We’ve spent the last seven years helping companies master the complexity of modern life science R&D with what we call biointelligence. Biointelligence is the interplay of deep sample intelligence (ex. everything you need to know about a sample of cells, from its genetic sequence, to its source, to its physical storage location) with deep process intelligence (ex. every detail of every step a sample has gone through in the lab, including experimental conditions and results). When working with immensely complex molecules and immensely complex workflows, getting this type of end-to-end traceability is no trivial task. It’s been Benchling’s mission for the past seven years to help life science companies achieve this – all in service of developing breakthrough scientific platforms that can create the next generation of products.
But our vision of biointelligence doesn’t stop there. End-to-end traceability is part of the challenge, but when it comes to actually managing all that data and extracting insights from it, human intelligence alone isn’t enough. The data is just too complex. With the power of modern-day computing, we can help scientists speed up their work and harness this data through smart, automated lineage detection, entity validation, and analytics. Achieving this level of biointelligence is critical because it unlocks new answers at every level of life science organizations. Scientists no longer need to waste time on repetitive and error-prone manual data entry. Managers can rapidly identify and resolve bottlenecks in their processes. And executives can get a fully accurate, real-time view of their ongoing pipeline programs.
Over the past year, Benchling has had the chance to bring the power of biointelligence to more life science R&D organizations than ever before. We’ve tripled the number of companies we work with, doubled the size of our team, and opened our second office. We hosted two user forums where we brought together hundreds of leaders from across life science to discuss the challenges they face working in novel R&D modalities, and we have a third forum planned for later this year. We launched a quarterly periodical, Benchtalk, that showcases the personal stories and research of our users. And we delivered groundbreaking improvements to the Benchling platform that make it easier than ever for companies to automate their processes, unlock biointelligence by tracing their samples and processes, and ultimately gain mastery over large molecule R&D.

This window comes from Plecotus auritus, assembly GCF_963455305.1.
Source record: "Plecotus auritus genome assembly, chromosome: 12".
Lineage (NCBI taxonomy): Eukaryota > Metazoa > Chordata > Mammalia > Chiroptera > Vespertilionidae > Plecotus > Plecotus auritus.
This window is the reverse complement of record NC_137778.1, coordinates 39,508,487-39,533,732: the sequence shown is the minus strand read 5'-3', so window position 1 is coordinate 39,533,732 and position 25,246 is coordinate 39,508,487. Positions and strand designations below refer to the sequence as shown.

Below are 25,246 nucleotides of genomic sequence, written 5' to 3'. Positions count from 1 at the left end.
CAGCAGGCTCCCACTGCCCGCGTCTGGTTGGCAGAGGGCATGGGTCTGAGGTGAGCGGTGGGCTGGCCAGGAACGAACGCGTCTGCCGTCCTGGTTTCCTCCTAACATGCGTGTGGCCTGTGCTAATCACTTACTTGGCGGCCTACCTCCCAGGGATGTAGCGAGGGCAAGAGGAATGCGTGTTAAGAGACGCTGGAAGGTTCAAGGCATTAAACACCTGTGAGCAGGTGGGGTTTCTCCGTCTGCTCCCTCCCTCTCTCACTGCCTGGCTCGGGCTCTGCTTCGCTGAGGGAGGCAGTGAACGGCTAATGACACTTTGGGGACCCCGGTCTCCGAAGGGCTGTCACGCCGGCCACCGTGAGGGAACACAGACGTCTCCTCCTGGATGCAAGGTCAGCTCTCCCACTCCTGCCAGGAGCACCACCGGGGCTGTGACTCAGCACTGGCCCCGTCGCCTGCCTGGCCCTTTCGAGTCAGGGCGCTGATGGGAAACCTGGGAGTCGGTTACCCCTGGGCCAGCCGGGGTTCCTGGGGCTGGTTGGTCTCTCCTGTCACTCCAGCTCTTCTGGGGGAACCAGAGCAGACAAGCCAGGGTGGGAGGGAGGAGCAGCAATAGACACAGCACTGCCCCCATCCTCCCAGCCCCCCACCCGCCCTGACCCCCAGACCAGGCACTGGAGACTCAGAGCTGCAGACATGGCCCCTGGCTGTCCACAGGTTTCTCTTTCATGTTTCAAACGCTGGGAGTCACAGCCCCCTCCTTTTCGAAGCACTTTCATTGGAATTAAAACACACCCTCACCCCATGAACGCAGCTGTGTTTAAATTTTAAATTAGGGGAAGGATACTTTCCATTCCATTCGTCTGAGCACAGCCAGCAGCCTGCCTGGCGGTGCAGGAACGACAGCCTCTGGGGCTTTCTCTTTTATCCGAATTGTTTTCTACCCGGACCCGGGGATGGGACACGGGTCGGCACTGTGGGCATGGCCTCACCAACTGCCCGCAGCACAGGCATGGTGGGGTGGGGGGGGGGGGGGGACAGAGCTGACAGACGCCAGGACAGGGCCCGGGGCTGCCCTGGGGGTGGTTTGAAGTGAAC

With our Series C, we plan to expand the breadth of services we offer our customers, broaden our community initiatives across biotech, pharma, and academia, and invest more in our product to make biointelligence even more powerful and accessible. Specifically, Benchling is developing new capabilities for high-throughput automation, in-product analytics, and cross-team collaboration. As the next generation of scientists continues to accelerate modern life science with biointelligence, our lives will be transformed beyond even the breakthroughs that we can predict. That’s where we’re thrilled to see the new innovations our customers our developing, and that’s what ultimately drives us to keep advancing our life sciences R&D cloud.
Saji Wickramasekara, Co-Founder and CEO @ Benchling